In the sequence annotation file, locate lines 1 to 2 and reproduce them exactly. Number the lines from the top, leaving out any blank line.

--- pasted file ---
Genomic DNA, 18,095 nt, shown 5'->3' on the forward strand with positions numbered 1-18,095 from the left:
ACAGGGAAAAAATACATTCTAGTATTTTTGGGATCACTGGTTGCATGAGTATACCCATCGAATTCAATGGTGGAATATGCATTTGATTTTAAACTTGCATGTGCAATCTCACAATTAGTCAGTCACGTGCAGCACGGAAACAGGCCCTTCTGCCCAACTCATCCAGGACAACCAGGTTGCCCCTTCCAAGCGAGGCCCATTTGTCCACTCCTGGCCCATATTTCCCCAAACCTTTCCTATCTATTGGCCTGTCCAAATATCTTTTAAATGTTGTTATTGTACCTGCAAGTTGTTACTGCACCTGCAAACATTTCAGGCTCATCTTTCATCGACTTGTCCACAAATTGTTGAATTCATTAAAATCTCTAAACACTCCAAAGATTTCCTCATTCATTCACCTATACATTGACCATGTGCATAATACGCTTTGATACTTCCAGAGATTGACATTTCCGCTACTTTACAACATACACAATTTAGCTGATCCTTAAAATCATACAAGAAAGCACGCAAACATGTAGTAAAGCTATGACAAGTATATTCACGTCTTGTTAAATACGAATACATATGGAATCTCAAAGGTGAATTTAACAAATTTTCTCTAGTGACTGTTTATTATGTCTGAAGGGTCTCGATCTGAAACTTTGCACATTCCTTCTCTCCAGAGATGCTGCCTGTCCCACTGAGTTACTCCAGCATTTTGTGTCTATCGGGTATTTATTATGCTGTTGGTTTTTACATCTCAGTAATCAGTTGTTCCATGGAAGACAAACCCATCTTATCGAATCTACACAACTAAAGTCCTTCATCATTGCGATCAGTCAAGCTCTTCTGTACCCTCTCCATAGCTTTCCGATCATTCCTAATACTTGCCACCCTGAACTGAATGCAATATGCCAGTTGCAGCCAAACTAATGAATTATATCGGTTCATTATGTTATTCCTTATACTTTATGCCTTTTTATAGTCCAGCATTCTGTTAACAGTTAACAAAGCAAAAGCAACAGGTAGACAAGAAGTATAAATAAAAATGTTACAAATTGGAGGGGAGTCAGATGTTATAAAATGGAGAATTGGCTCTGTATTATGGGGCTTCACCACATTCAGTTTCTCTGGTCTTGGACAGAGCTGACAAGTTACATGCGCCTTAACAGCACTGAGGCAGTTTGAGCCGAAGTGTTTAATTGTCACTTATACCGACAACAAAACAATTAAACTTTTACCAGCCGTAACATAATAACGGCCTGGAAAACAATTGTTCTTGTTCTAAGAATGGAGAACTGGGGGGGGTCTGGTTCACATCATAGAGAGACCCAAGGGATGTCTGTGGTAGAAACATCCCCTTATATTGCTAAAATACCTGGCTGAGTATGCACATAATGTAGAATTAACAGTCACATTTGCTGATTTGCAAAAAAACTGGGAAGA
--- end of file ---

Genomic DNA, 18,095 nt, shown 5'->3' on the forward strand with positions numbered 1-18,095 from the left:
ACAGGGAAAAAATACATTCTAGTATTTTTGGGATCACTGGTTGCATGAGTATACCCATCGAATTCAATGGTGGAATATGCATTTGATTTTAAACTTGCATGTGCAATCTCACAATTAGTCAGTCACGTGCAGCACGGAAACAGGCCCTTCTGCCCAACTCATCCAGGACAACCAGGTTGCCCCTTCCAAGCGAGGCCCATTTGTCCACTCCTGGCCCATATTTCCCCAAACCTTTCCTATCTATTGGCCTGTCCAAATATCTTTTAAATGTTGTTATTGTACCTGCAAGTTGTTACTGCACCTGCAAACATTTCAGGCTCATCTTTCATCGACTTGTCCACAAATTGTTGAATTCATTAAAATCTCTAAACACTCCAAAGATTTCCTCATTCATTCACCTATACATTGACCATGTGCATAATACGCTTTGATACTTCCAGAGATTGACATTTCCGCTACTTTACAACATACACAATTTAGCTGATCCTTAAAATCATACAAGAAAGCACGCAAACATGTAGTAAAGCTATGACAAGTATATTCACGTCTTGTTAAATACGAATACATATGGAATCTCAAAGGTGAATTTAACAAATTTTCTCTAGTGACTGTTTATTATGTCTGAAGGGTCTCGATCTGAAACTTTGCACATTCCTTCTCTCCAGAGATGCTGCCTGTCCCACTGAGTTACTCCAGCATTTTGTGTCTATCGGGTATTTATTATGCTGTTGGTTTTTACATCTCAGTAATCAGTTGTTCCATGGAAGACAAACCCATCTTATCGAATCTACACAACTAAAGTCCTTCATCATTGCGATCAGTCAAGCTCTTCTGTACCCTCTCCATAGCTTTCCGATCATTCCTAATACTTGCCACCCTGAACTGAATGCAATATGCCAGTTGCAGCCAAACTAATGAATTATATCGGTTCATTATGTTATTCCTTATACTTTATGCCTTTTTATAGTCCAGCATTCTGTTAACAGTTAACAAAGCAAAAGCAACAGGTAGACAAGAAGTATAAATAAAAATGTTACAAATTGGAGGGGAGTCAGATGTTATAAAATGGAGAATTGGCTCTGTATTATGGGGCTTCACCACATTCAGTTTCTCTGGTCTTGGACAGAGCTGACAAGTTACATGCGCCTTAACAGCACTGAGGCAGTTTGAGCCGAAGTGTTTAATTGTCACTTATACCGACAACAAAACAATTAAACTTTTACCAGCCGTAACATAATAACGGCCTGGAAAACAATTGTTCTTGTTCTAAGAATGGAGAACTGGGGGGGGTCTGGTTCACATCATAGAGAGACCCAAGGGATGTCTGTGGTAGAAACATCCCCTTATATTGCTAAAATACCTGGCTGAGTATGCACATAATGTAGAATTAACAGTCACATTTGCTGATTTGCAAAAAAACTGGGAAGA